This is an archived article and the information in the article may be outdated. Please look at the time stamp on the story to see when it was last updated.

CITY HALL, N.Y. — New York City lawmakers passed legislation Tuesday afternoon that grants free access to tampons and sanitary pads to thousands in public schools, homeless shelters and jails across the city.

The set of bills, headed by City Council member Julissa Ferreras-Copeland, comes at a time when states and municipalities nationwide are working to eliminate the tax on feminine hygiene products, dubbed the “tampon tax.”

“Menstrual hygiene products are as necessary as toilet paper and should be treated as basic bathroom supplies,” Copeland said in a statement. “Providing menstrual hygiene products privately, immediately and for free is also about sending a body-positive message by not perpetuating shame and humiliation, and acknowledging that women’s bodies, even those of women serving time in prison, deserve some dignity during their periods.”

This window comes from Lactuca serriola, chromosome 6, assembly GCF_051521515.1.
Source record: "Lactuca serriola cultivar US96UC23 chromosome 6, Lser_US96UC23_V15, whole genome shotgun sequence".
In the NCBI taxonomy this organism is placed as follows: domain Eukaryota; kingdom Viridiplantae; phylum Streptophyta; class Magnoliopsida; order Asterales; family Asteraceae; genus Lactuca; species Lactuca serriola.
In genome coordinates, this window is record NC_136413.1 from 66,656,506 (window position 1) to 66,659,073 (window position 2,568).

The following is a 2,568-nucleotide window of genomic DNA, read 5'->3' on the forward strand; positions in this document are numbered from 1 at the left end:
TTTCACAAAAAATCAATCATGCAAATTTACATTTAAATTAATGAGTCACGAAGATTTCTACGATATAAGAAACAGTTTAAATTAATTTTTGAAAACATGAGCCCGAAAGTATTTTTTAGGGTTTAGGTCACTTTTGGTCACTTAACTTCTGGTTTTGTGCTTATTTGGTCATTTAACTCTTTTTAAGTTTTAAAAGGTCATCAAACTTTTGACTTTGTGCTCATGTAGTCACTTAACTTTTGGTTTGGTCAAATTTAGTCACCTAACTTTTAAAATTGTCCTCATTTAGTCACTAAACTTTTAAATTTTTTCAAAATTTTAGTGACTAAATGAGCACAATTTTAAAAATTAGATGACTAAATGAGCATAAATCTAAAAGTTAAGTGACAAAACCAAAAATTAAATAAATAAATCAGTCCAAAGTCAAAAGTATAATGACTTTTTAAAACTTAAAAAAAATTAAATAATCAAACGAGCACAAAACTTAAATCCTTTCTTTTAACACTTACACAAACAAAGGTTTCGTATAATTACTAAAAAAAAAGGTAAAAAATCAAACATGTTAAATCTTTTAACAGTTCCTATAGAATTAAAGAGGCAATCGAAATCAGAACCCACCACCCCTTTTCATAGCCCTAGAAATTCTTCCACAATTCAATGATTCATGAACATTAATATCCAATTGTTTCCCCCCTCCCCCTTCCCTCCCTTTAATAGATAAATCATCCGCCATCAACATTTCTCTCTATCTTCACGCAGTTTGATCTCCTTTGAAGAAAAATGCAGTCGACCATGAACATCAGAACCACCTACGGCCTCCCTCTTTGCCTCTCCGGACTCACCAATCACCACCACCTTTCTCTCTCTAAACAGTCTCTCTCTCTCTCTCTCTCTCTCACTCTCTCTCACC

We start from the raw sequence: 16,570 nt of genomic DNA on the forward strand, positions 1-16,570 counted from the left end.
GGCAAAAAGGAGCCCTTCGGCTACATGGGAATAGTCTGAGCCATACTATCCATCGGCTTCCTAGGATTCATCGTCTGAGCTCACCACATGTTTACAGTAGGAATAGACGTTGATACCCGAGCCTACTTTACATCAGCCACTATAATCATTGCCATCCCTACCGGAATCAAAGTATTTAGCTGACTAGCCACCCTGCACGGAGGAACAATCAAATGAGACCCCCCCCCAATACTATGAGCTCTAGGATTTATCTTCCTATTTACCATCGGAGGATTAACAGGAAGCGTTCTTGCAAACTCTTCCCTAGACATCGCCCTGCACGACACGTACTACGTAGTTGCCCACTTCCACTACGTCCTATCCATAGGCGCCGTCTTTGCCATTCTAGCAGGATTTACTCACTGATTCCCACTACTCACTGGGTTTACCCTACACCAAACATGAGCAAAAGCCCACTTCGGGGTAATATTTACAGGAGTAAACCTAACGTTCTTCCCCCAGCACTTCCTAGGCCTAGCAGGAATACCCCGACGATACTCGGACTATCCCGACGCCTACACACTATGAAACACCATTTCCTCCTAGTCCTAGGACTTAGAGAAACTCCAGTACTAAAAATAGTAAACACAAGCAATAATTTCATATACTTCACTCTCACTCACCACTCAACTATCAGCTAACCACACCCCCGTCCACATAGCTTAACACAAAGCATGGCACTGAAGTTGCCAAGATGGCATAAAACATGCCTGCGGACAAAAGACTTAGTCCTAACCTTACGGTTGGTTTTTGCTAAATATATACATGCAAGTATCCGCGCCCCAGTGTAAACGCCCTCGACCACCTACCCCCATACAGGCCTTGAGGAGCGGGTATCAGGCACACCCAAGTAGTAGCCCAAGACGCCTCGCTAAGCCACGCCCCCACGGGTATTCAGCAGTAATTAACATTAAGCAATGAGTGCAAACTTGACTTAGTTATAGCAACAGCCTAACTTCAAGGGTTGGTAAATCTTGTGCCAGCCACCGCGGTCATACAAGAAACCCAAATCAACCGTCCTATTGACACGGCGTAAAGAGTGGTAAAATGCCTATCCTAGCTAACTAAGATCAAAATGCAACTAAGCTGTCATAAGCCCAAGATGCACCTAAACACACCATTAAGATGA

About 300,000 female students in grades 6 through 12 in 800 public schools will be given access to free pads and tampons in school bathrooms under the new law. Additionally, The city will have to provide female inmates and girls in juvenile prison, as well as those arrested and detained for at least 48 hours, with products upon request.

City-run temporary shelters — including those for families, children in foster care, and domestic violence survivors — will also supply its residents with needed feminine hygiene products.

The bills are expected to be approved by mayor Bill de Blasio, whose administration has voiced its support of the legislation. The laws would take effect 120 days after they’re signed into law.

Various advocates lauded the bills, including NYC Planned Parenthood CEO Joan Malin and Nancy Kramer, founder of the national campaign “Free the Tampons.”

City Council also urged Gov. Andrew Cuomo to sign into law a bill that would eliminate the “tampon tax” throughout the state. The state legislature passed the bill last month that would exempt female hygiene products from all state and local sale taxes.